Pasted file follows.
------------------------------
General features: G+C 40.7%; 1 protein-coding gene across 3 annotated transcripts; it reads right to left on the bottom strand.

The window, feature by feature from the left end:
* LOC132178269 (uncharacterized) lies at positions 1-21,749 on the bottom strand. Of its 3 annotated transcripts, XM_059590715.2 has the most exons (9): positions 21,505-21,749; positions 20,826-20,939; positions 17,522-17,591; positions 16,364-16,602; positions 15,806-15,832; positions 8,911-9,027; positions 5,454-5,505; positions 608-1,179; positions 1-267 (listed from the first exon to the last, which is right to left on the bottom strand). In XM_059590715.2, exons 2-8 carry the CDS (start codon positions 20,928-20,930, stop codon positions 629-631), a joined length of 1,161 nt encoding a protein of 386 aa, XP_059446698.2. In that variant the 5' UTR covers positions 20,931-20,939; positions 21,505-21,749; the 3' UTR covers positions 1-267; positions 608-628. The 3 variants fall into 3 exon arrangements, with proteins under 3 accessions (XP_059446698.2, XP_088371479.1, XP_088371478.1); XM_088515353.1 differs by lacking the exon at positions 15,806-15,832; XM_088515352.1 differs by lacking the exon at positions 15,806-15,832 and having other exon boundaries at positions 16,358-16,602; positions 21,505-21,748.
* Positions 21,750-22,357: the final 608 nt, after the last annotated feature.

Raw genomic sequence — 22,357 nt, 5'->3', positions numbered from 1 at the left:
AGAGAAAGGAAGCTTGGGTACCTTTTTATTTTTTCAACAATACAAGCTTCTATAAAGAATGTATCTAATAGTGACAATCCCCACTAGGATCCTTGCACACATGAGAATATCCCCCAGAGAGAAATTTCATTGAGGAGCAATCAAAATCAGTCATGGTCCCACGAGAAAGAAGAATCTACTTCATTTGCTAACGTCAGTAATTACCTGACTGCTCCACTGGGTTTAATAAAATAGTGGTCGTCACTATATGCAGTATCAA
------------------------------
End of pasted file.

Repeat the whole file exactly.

General features: G+C 40.7%; 1 protein-coding gene across 3 annotated transcripts; it reads right to left on the bottom strand.

The window, feature by feature from the left end:
* LOC132178269 (uncharacterized) lies at positions 1-21,749 on the bottom strand. Of its 3 annotated transcripts, XM_059590715.2 has the most exons (9): positions 21,505-21,749; positions 20,826-20,939; positions 17,522-17,591; positions 16,364-16,602; positions 15,806-15,832; positions 8,911-9,027; positions 5,454-5,505; positions 608-1,179; positions 1-267 (listed from the first exon to the last, which is right to left on the bottom strand). In XM_059590715.2, exons 2-8 carry the CDS (start codon positions 20,928-20,930, stop codon positions 629-631), a joined length of 1,161 nt encoding a protein of 386 aa, XP_059446698.2. In that variant the 5' UTR covers positions 20,931-20,939; positions 21,505-21,749; the 3' UTR covers positions 1-267; positions 608-628. The 3 variants fall into 3 exon arrangements, with proteins under 3 accessions (XP_059446698.2, XP_088371479.1, XP_088371478.1); XM_088515353.1 differs by lacking the exon at positions 15,806-15,832; XM_088515352.1 differs by lacking the exon at positions 15,806-15,832 and having other exon boundaries at positions 16,358-16,602; positions 21,505-21,748.
* Positions 21,750-22,357: the final 608 nt, after the last annotated feature.

Raw genomic sequence — 22,357 nt, 5'->3', positions numbered from 1 at the left:
AGAGAAAGGAAGCTTGGGTACCTTTTTATTTTTTCAACAATACAAGCTTCTATAAAGAATGTATCTAATAGTGACAATCCCCACTAGGATCCTTGCACACATGAGAATATCCCCCAGAGAGAAATTTCATTGAGGAGCAATCAAAATCAGTCATGGTCCCACGAGAAAGAAGAATCTACTTCATTTGCTAACGTCAGTAATTACCTGACTGCTCCACTGGGTTTAATAAAATAGTGGTCGTCACTATATGCAGTATCAA